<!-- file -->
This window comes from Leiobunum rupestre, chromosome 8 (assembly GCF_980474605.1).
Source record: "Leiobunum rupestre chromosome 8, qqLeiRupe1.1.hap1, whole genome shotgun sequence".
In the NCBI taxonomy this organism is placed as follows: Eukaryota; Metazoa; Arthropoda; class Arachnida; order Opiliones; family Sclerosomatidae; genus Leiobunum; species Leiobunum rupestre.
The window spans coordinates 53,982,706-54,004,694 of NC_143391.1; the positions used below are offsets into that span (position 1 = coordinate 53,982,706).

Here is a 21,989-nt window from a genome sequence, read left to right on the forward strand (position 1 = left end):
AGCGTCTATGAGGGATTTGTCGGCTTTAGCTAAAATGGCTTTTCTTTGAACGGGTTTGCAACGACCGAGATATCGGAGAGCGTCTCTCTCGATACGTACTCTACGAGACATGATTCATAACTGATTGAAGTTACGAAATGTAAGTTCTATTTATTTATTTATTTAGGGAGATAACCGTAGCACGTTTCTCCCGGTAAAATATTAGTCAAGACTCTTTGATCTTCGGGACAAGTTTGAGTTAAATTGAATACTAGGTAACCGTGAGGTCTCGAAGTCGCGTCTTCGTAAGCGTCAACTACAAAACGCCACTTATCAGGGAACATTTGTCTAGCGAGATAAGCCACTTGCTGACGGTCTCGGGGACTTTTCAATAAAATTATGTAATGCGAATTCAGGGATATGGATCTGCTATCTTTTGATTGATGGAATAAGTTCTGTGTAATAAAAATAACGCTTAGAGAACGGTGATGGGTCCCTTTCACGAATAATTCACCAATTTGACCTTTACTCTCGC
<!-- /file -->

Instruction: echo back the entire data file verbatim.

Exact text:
This window comes from Leiobunum rupestre, chromosome 8 (assembly GCF_980474605.1).
Source record: "Leiobunum rupestre chromosome 8, qqLeiRupe1.1.hap1, whole genome shotgun sequence".
In the NCBI taxonomy this organism is placed as follows: Eukaryota; Metazoa; Arthropoda; class Arachnida; order Opiliones; family Sclerosomatidae; genus Leiobunum; species Leiobunum rupestre.
The window spans coordinates 53,982,706-54,004,694 of NC_143391.1; the positions used below are offsets into that span (position 1 = coordinate 53,982,706).

Here is a 21,989-nt window from a genome sequence, read left to right on the forward strand (position 1 = left end):
AGCGTCTATGAGGGATTTGTCGGCTTTAGCTAAAATGGCTTTTCTTTGAACGGGTTTGCAACGACCGAGATATCGGAGAGCGTCTCTCTCGATACGTACTCTACGAGACATGATTCATAACTGATTGAAGTTACGAAATGTAAGTTCTATTTATTTATTTATTTAGGGAGATAACCGTAGCACGTTTCTCCCGGTAAAATATTAGTCAAGACTCTTTGATCTTCGGGACAAGTTTGAGTTAAATTGAATACTAGGTAACCGTGAGGTCTCGAAGTCGCGTCTTCGTAAGCGTCAACTACAAAACGCCACTTATCAGGGAACATTTGTCTAGCGAGATAAGCCACTTGCTGACGGTCTCGGGGACTTTTCAATAAAATTATGTAATGCGAATTCAGGGATATGGATCTGCTATCTTTTGATTGATGGAATAAGTTCTGTGTAATAAAAATAACGCTTAGAGAACGGTGATGGGTCCCTTTCACGAATAATTCACCAATTTGACCTTTACTCTCGC